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Oncologists May Avoid Frank Discussions with Patients

Patients unlikely to receive clear information about survival gain of palliative chemotherapy

FRIDAY, Aug. 1 (HealthDay News) -- During treatment-related consultations with oncologists, most patients with advanced cancer are not given clear information about the survival gain of palliative chemotherapy, according to research published online July 31 in BMJ.

Suzanne Audrey, a research associate at the University of Bristol in Bristol, U.K., and colleagues recorded and analyzed conversations between nine oncologists and 37 patients, including 12 with non-small-cell lung cancer, 13 with pancreatic cancer and 12 with colorectal cancer.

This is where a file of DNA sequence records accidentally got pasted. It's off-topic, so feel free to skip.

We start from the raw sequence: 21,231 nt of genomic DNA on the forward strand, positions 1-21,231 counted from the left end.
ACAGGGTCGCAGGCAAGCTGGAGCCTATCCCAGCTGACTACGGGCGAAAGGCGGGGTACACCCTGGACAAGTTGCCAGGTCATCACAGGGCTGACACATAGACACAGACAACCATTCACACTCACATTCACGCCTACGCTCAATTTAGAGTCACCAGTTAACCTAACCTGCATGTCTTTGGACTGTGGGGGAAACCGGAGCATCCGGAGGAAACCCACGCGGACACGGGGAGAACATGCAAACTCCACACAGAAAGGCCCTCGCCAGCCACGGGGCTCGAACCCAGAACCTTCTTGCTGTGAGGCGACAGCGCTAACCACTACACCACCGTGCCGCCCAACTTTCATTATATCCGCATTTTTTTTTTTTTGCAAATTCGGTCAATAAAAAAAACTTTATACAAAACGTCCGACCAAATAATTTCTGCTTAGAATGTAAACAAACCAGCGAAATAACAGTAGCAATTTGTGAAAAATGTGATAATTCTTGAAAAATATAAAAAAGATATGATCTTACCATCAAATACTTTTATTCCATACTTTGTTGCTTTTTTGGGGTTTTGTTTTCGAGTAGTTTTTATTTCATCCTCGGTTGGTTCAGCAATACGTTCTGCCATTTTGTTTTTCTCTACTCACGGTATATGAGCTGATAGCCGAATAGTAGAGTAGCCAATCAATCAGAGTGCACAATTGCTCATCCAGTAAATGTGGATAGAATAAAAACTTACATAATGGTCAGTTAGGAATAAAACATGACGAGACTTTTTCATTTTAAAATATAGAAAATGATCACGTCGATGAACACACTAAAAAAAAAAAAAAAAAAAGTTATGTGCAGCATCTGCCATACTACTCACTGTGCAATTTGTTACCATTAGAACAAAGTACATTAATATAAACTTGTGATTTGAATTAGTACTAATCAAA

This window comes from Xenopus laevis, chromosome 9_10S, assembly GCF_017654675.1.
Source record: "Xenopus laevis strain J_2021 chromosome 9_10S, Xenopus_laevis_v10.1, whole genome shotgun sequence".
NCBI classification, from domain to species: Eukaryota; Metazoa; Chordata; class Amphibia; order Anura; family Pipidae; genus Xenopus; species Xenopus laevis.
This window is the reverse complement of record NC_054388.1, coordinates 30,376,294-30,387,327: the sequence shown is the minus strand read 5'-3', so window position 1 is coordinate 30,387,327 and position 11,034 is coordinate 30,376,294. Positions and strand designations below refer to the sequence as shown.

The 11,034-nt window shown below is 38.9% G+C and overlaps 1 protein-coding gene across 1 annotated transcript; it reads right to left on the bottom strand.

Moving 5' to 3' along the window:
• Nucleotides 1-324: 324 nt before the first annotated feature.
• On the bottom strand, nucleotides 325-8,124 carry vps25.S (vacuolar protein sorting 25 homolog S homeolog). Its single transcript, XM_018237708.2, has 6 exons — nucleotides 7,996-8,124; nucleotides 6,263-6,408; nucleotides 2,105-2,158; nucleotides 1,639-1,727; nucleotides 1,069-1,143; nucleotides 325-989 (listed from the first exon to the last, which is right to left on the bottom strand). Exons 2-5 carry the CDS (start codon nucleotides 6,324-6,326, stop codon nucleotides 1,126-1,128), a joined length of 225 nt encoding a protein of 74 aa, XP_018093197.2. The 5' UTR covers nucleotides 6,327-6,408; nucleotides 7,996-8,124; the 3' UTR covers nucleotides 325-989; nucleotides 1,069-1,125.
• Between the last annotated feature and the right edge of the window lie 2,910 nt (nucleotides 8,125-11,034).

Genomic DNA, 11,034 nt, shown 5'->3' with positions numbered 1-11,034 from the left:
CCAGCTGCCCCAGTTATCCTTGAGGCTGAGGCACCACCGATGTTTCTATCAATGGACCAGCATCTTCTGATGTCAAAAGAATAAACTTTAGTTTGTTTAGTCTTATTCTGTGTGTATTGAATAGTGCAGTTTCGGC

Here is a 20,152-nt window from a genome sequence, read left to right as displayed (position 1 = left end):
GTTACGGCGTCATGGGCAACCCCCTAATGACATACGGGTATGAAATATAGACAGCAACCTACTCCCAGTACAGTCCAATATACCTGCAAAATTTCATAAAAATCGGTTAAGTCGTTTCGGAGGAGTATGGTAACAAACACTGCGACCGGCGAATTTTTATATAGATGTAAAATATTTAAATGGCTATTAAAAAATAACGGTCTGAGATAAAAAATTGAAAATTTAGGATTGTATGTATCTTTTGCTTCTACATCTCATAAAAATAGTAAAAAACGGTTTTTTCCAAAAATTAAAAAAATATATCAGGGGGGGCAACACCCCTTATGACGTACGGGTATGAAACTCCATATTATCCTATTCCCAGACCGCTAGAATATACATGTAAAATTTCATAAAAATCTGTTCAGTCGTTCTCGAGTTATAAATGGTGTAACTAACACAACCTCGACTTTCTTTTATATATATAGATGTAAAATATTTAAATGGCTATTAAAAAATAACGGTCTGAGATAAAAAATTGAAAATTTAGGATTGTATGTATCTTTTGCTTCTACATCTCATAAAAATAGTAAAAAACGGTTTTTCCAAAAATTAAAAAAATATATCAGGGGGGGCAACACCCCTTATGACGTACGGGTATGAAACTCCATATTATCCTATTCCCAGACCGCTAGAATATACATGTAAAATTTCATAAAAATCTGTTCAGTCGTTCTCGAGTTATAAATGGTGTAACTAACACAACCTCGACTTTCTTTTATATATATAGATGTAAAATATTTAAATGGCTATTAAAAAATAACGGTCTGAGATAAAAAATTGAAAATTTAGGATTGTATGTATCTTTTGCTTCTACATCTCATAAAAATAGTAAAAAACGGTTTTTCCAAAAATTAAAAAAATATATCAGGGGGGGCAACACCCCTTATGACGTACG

The researchers found that only six of the 37 patients were given numerical data about the survival benefit of treatment. They also found that 26 of the conversations contained either vague references such as "buy you some time" or no mention at all of survival benefits.

"The authors conclude that more training should be offered to oncologists to help them share such information sensitively and effectively," state the authors of an accompanying editorial. "The study also highlights the need for more research into how to transfer this information more effectively. This should include in-depth exploration of consultations, using techniques such as discourse analysis, to investigate the dynamics of the consultation; the development and evaluation of nationally agreed and updated information about the prognosis of advanced and metastatic cancer and the benefits of palliative chemotherapy; and the development of decision aids to help patients interpret the information offered."

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